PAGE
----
Would it make sense to build an air intake...use PVC perforated with holes and run it along the lower kneel wall area (the room are finished above with your standard cap code kneel walls) so it allows fresh air in the bottom? And use a mesh over the outside to keep bugs out?

What is preferred, a roof line vent or power vents or box vent in the rear of the house. EVERY contractor says something different (from you cannot have a power vent with a roof line vent, to use box vents, to use power vents, not to use power vents because they will suck the air out of th house, etc).

    Bookmark   August 3, 2010 at 9:37AM
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Venting types depend on geographic location. An ideal venting system in most areas is a continous run soffit venting with continous run ridge venting with no other venting type to interrupt it, ( such as gable, power, or dormer vents). Here in the mojave desert, eave vents with either gable vents or dormers are common. In higher humidity areas as well as colder extrenmes, soffit/ridge venting is common for moisture control. Research your area by talking with reputable builders, architects, engineers for the venting system that works best in your area and describe your roofline, pitch, attic , etc to get an unbiased opinion on whats best for your application and just dont take the roofers word for it. It would be worth a consultation fee from a reputable outfit who knows what works in yur area. This doesn't exclude a reputable roofer as well , as they should know what venting works best in your area as roof life longevity can be dependent on proper ventilation.

    Bookmark   August 3, 2010 at 10:33AM
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My brother and his wife have a house that looks to be similar in size to yours and just paid $20,000 (in southeastern Wisconsin) to have the roof stripped and re-shingled. We are about to do our roof and it's going to be about $14,000. I'm not sure what our roof square footage is, but we have a very small house (1,200 sq. feet story and a half).

    Bookmark   August 3, 2010 at 11:04AM
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My house is somewhere between 1,200 sq. ft. and 1,400 sq. ft. Its roof has only a small front porch (over the front door) and a small back porch as complications.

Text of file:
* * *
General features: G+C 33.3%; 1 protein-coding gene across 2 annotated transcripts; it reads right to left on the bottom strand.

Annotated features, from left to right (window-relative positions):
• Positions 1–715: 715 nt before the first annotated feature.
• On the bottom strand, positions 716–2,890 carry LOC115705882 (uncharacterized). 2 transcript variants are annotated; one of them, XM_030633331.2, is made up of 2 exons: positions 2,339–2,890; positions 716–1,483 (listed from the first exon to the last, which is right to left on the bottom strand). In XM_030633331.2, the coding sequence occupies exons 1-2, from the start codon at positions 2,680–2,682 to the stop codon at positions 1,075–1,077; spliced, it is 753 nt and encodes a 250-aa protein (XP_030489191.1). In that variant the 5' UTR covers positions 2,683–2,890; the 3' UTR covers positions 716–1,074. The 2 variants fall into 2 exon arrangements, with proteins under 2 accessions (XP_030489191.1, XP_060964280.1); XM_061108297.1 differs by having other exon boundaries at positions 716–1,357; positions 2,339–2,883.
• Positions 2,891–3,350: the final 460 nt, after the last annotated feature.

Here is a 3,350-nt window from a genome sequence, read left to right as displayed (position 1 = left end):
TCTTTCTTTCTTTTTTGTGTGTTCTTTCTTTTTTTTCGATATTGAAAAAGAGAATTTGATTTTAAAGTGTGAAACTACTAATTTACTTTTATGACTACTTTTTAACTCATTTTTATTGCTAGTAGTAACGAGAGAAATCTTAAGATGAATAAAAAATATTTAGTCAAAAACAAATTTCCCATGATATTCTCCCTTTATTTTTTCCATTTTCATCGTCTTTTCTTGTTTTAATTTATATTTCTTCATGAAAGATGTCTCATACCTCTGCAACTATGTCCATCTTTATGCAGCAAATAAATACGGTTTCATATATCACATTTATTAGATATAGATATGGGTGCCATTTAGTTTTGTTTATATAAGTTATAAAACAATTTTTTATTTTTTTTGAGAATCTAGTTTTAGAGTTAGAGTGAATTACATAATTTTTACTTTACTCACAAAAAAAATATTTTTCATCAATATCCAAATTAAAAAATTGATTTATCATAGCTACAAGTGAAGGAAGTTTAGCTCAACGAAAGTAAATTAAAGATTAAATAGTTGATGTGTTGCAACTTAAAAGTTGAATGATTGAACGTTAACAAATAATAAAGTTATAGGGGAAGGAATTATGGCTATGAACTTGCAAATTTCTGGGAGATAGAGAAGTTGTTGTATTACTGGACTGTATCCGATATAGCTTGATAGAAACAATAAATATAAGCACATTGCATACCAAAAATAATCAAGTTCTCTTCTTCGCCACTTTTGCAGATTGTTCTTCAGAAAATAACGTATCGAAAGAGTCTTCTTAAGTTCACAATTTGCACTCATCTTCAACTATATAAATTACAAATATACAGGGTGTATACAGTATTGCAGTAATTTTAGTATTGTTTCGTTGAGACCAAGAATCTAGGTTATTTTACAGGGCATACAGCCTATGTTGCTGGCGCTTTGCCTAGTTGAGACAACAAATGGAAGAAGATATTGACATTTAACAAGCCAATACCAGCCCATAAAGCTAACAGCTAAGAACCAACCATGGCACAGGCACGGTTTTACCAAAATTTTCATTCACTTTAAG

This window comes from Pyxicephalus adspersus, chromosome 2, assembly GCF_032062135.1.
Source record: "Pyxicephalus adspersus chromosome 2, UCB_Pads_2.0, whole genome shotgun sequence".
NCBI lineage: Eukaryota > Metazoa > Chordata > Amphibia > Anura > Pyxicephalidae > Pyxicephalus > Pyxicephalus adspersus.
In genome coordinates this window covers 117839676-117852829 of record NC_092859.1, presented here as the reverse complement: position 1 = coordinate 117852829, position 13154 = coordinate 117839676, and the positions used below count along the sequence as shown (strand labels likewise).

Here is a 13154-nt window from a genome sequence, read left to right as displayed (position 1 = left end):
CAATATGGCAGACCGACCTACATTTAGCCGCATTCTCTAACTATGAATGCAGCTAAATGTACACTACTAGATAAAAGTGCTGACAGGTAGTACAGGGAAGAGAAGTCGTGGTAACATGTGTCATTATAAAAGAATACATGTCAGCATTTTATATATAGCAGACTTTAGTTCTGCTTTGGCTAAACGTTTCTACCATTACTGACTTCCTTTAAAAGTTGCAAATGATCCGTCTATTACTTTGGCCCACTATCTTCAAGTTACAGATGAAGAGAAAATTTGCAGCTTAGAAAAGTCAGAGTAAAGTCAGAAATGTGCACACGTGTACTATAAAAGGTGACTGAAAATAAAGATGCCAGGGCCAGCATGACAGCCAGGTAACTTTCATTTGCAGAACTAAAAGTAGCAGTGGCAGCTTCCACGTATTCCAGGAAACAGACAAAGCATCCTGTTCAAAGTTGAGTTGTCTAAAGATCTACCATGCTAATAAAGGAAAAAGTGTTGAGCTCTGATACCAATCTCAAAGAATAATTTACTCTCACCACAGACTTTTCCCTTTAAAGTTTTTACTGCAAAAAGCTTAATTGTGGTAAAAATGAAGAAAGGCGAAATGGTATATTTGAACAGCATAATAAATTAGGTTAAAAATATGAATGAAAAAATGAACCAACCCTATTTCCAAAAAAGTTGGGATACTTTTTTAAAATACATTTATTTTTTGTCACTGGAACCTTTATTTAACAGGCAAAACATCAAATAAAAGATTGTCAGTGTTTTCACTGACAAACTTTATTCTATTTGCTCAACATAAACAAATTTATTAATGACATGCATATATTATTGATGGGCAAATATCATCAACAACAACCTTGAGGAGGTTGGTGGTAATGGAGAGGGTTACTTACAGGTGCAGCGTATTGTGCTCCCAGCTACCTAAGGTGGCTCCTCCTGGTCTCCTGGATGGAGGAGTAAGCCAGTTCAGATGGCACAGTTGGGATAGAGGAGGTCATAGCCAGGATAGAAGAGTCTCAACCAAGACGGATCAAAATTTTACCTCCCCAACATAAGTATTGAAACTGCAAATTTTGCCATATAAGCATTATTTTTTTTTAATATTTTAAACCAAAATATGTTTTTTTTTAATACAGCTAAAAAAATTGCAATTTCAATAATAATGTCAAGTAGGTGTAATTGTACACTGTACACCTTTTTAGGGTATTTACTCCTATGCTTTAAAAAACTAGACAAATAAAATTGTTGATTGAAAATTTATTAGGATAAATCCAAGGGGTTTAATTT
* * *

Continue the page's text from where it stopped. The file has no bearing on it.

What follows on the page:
Last November, I received a letter from my insurance carrier informing me that the insurance on my house would not be renewed unless I provided proof that the shingles on the roof had been replaced, and pointing out that it might be a good idea to get the chimney repointed.

Neighbors gave me estimates between $4,000 and $10,000 for getting the roof replaced. After a single shingle fell off, I called a local roofer. The owner of the company came to my house on a Saturday morning. I asked him what it would cost to replace the roof without compromise. Two layers of shingles needed to be removed, a ridge vent needed to be installed, and the chimney needed to be repointed.

The owner of the company told me that replacing my roof with GAF Timberline Presqtique shingles with the limited lifetime warranty, installing the ridge vent, installing GAF Leak Guard, installing an 8" drip edge, and repointing the chimney would cost $4,900. I could hardly contain myself, and asked the owner of the roofing firm why some estimates were so much higher. To my amazement, the owner told me that he is selling a service, and some roofers are selling a product. If he interviews 10 perspective customers, he sells 3 or 4 roofs. If people selling a product interview 10 perspective customers, they sell 1 or 2 roofs. Guess who gets to pay for all of the failed sales attempts.

For months, I cringled in shame whenever I saw my roof. Now, I have gone from having the worst one on the street to having the best one on the street, done by a roofer with a GAF Certified Master Elite certification.

    Bookmark   August 3, 2010 at 7:55PM
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That should be "10 prospective customers", not "10 perspective customers".

    Bookmark   August 3, 2010 at 8:00PM
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I am still amazed how busy contractors are, despite constant doom and gloom on the news. I do not think the market is in the consumers favor by any means. With all the down turns, you would think contractors would be lowering prices to feed the family. I see quite the opposite. And I also think many are abusing day laborers. They grab 14 guys and dump them at a house and do a tear off and install in one day.

    Bookmark   August 3, 2010 at 10:36PM
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We had our roof replaced spring of 2009, height of the recession (stock market-wise) so we thought we would be in a position to get a good price.

Our house is 2800 square feet and it cost just under 20K. We went with the "longer lasting" shingles.

We got four quotes, 3 of them were within 2% of each other, in other words--very close, a few hundred dollars.

Home Depot was twice as much!

We went with a reputable company after having checked everything out and so far everything is great.

    Bookmark   October 7, 2012 at 9:07PM